By Paul Risker.
Since his feature debut Dog Soldiers (2002), Neil Marshall has developed a career across film and television, directing the action and genre pictures The Descent (2005), Doomsday (2008) and Centurion (2010), while directing episodes of Hannibal (2013-15), Black Sails (2014-), Constantine (2014-15) and Game of Thrones (2011-). As executive producer of Ed Evers-Swindell feature debut Dark Signal (2016), Marshall’s name adorns the DVD packaging. The distributor Kaleidoscope has turned to an established name to lend a sense of credibility to debuting filmmaker. The presence of a name as a promotional tool is of course nothing new – the names of stars, studios and producers throughout film history have been incorporated into the publicity machine, becoming an instrumental cog in a film’s promotion. What remains worrying is the incredulous nature of distributors to not use established names, but manufacture critics and critical outlets to help them to promote films – without the emphasis of critical integrity from either side. Perhaps this is the alarming evolution of publicity and promotion that has converged with the uncontrolled democratisation of film journalism. But as for Dark Signal it is nothing but a positive sign to see a filmmaker reciprocate his success by supporting aspiring filmmakers, which if speaking idealistically, should be perceived as a responsibility of any established filmmaker.
In conversation with Film International, Marshall discussed the way in which his experiences as director guided his approach to executive producing Dark Signal, which included his approach towards allowing Evers-Swindell to learn independently. He also reflected on the filmmaking process as a lifelong education, the importance of experience and instinct, as well as the enduring nature of horror and film as belonging to the audience.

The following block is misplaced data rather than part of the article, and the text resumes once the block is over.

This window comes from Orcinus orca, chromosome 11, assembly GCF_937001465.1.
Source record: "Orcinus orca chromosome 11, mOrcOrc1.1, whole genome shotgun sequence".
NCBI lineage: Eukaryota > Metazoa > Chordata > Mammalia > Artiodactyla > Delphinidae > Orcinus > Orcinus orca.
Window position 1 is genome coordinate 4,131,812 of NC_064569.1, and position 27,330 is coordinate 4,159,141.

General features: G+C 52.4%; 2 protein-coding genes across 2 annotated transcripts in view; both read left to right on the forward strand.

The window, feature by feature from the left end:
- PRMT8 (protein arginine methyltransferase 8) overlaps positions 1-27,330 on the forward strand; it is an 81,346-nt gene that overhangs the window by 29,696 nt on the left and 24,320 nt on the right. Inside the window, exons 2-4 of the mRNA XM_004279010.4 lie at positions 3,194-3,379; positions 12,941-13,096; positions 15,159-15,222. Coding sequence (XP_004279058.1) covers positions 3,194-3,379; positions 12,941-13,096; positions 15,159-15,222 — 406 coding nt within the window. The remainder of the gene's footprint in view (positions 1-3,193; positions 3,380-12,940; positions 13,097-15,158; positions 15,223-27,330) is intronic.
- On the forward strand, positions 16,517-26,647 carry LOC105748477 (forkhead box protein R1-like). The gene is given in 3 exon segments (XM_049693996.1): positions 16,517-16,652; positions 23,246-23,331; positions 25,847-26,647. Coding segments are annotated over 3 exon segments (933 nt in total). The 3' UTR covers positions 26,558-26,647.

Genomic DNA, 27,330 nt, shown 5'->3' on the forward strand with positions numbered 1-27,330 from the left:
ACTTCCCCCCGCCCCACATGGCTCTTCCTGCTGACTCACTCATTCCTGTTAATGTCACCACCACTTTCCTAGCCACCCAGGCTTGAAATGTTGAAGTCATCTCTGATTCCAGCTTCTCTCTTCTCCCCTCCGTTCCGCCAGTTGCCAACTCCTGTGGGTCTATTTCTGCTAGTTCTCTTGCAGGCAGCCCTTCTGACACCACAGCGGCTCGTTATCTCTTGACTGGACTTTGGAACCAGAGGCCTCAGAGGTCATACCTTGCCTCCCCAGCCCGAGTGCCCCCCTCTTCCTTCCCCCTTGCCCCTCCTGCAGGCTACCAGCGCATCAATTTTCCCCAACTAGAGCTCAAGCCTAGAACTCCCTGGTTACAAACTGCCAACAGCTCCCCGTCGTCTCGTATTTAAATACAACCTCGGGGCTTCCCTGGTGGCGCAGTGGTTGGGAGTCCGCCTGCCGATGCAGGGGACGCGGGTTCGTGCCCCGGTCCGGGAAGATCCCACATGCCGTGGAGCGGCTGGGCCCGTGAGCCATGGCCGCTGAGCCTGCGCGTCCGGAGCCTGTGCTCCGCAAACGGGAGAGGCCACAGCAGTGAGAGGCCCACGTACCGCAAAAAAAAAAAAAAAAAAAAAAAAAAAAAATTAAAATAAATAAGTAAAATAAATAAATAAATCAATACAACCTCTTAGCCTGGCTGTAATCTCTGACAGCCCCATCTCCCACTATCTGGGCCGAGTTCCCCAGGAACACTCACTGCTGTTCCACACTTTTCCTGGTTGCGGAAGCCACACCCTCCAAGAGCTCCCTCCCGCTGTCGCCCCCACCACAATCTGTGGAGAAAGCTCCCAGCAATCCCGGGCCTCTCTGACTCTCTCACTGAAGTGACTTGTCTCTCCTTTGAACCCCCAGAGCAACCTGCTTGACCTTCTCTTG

How did you first become involved in the project?
I have been friends with Ed for twenty years and so I have just been following his career. When he first came up with the initial idea he pitched it to me and it grew from there. So I have been involved right from the start.
When Ed first pitched you the idea, what was the source of your confidence in the story he was proposing?
Well it was partly because it felt like a fresh idea. The combination of the haunting of the woman in the car on her own on a dark night was something I hadn’t seen before anywhere. And when you bring in the regular stuff with those fresh elements, again it felt fresh. So that was part of it. But also my belief in Ed and knowing how passionate he is about movies and wanting to make films. An awful lot of the movies that we love are very similar, which is why we became friends in the first place – we basically bonded over movies many, many years ago. And so it was having faith in Ed to go away and do this thing to the best of his ability, which is putting your faith in a friend.
In speaking with filmmakers, they’ll often tell you how a film can take up two years of your life. So in light of this, how important is that energy and passion, and can you make a film without that deep conviction of belief?
Well, I certainly don’t think you can make a first movie without that kind of conviction. I have heard or read about many directors who seem to have grown weary or are just not as interested once they get further into their careers. But for a first movie if you haven’t got that passion, then you’re not going to get there because you say two years, but two years is optimistic. It took me six years to get Dog Soldiers (2002) made, and Ed has been working on this for at least four to get it to where it is now. So you have to be passionate, you have to have courage and you’ve got to be stubborn and dig your heels in. At the end of the day somebody has to be there to guide the ship because nobody else is going to do it. So if are going to be the writer and the director, then yes, you absolutely have to steer that ship all the way through or it will just run aground (to use that metaphor). But it’s a pretty basic thing that the director is the figurehead and so there is no easy way of doing it. You can’t just casually make a movie.